Page images
[graphic][ocr errors][ocr errors][ocr errors][ocr errors][ocr errors][subsumed][subsumed][ocr errors][ocr errors][ocr errors][ocr errors][ocr errors][ocr errors][ocr errors][ocr errors]
[merged small][ocr errors][merged small][merged small]

This illustrious man, who has been beautifully called the “ Chancellor of Human Nature,” was the son of Sir Nicholas Bacon, lord keeper of the great seal in the reign of queen Elizabeth. Sir Nicholas was a man of great talents, profoundly skilled in the law, and of spotless integrity. His leading maxim—"Let us stay a little, that we may have done the sooner ;” and his mottoMediocra firma, 'firm in the middle state,' shew the caution and equanimity of his temper. He was a man of great modesty, and of uncommon corpulence, and when the queen visited him at the house which he built at Redgrave, she told him that his house was too little for him : 'Not so, Madam,' said he, but your Majesty has made me too great for my house.' After having held the great seal above twenty years, he died suddenly in the following remārkable manner :-he was under the hands of his barber, and the weather being sultry, the lord keeper ordered a window to be opened before which he sat. He soon after fell asleep, in the current of fresh air that was blowing strong upon him. When he awoke, he found himself in a feverish state, and asked the servant “Why he suffered hiin to sleep so exposed ?" The fellow replied that he durst not


presume to disturb him; “ then,” said the lord keeper,“ by your ċivility I shall lose my life,”— which accordingly happened a few days after, viz. in 1579. Camden's character of him is concise, but very expressive, Vir præpinguis, ingenio acerrimo, singulari prudentia, summa eloquentia, tenaci memoria, et sacris conciliis alterum columeni. e. 'a man of a gross body, but most quick wit, singular prudence, supreme eloquence, happy memory, and in judgment the other pillar of the state.

His youngest son, Francis, has gained an immortal name by his inestimable writings, though some failings planged him into disgrace in his life-time, and have given occasion to writers of little judgment or liberality to pour abuse upon his name. He was born at York-house, in the Strand, in 1561, and so soon did the extraordinary powers of his mind expand themselves, that even in his tender years persons of the highest rank and abilities delighted in his conversation. Queen Elizabeth, being one day at the lord keeper's, took particular notice of Francis, and asked him his age, to whom he elegantly replied,

that he was just two years younger than her majesty's happy reign !' From that time she took a pleasure in conversing with him, and was accustomed to call him her young lord keeper.'

At the age of twelve he was sent to Trinity-college, Cambridge, where he had for his tutor that able divine, Dr. John Whitgift, afterwards archbishop of Canterbury, who conducted the church of England safely, when attacked on the one hand by the harpy and sacrilegious avarice of the venal courtiers, and on the other by the virulent malice, superstition, and bigotry of the papists and puritans. Under such a man, Bacon could not but acquire sound principles as well as solid learning, and so great was his progress, that at the age of sixteen he quitted college, and was sent by his father in the suite of Sir Amias Pawlet, the English ambassador at Paris. His conduçt there was such as to gain him the esteem and confidence of Sir Amias, who sent him to queen Elizabeth, upon a business of considerable importance. --This commission he executed in a manner which procured both himself and the ambassador great credit. He then returned to France, where he wrote at the age of nineteen, ? A succinct View of the State of Europe, a piece which discovers singular penetration and genius for so young a man. The death of his father made him return home, and the narrowness, of his circumstances, occasioned by that event, obliged him to enter upon the study of the law at Gray's Inn. This place was so agreeable to him, that he afterwards erected a building there which for many years went by the name of Lord Bacon's lodgings, and it is to the honour of that learned society, that they have recently commemorated the honour of having had so bright a name on their roll, by giving to an elegant row of houses,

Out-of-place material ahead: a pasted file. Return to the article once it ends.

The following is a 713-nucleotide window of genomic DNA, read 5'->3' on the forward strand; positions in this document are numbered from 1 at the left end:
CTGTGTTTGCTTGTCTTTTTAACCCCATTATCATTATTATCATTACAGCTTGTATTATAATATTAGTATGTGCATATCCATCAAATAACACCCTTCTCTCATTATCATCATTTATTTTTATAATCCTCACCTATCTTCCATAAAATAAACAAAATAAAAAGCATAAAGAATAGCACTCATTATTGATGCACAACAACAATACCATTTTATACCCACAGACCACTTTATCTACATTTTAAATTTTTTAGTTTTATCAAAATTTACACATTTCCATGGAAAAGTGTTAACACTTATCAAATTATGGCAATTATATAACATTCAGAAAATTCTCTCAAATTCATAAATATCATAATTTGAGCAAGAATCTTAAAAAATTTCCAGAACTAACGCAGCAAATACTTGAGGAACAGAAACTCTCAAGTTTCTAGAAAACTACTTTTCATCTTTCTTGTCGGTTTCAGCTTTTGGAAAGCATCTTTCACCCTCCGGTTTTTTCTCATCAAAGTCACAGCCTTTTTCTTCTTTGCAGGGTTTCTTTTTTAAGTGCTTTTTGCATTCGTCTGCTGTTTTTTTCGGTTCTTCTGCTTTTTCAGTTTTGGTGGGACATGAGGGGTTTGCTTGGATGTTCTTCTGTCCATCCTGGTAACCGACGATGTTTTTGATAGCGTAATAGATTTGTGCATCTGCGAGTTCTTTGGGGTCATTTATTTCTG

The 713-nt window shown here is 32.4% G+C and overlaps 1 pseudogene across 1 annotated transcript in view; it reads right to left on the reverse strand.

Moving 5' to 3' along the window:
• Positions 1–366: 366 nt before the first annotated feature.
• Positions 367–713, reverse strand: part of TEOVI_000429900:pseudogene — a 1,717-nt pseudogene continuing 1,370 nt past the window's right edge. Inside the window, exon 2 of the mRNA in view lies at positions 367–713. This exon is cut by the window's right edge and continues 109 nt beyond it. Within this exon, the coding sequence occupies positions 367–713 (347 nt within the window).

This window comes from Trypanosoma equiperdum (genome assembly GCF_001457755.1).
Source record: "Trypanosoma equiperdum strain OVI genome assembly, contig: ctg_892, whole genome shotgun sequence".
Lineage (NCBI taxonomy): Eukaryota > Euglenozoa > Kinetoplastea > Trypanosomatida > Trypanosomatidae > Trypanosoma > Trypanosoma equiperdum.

[ocr errors]

fronting Gray's Inn-lane, the appellation of Ver rulam Buildings. .. . ,

At the age of twenty-six, Mr. Bacon's reputation was so great, that he was especially appointed her Majesty's counsel extraordinary.-He may therefore be considered now as in the fair way of advancement, but he received no preferment till the reign of James I, when the honour of knighthood was conferred on him, and he was appointed one of the king's counsel with a yearly fee. In 1607 he obtained the place of solicitor-general, in which capacity he went through a great variety of laborious business, yet amidst all his professional pursuits he found some time for his literary and philosophical studies, the result of which he communicated to his friends, in a piece entituled Cogitata et Visa,' which contained the ground werk, or plan, of his Novum Organum.' In 1610 appeared his celebrated treatise. Of the Wisdom of the Antients,' in which he furnishes a key to allegorical poetry and mythology. This tract was written in Latin, and an English translation, by Sir Arthur Gorges, is usually appended to our author's essays,

In 1613 Sir Francis became attorney-general, in which office he distinguished himself in the prosecution of the earl and countess of Somerset, for their concern in the poisoning of Sir Thomas Overbury. On the resignation of lord chancellor Egerton, in 1617, the great seal was delivered by the king to Sir Francis Bacon, accompanied with


« PreviousContinue »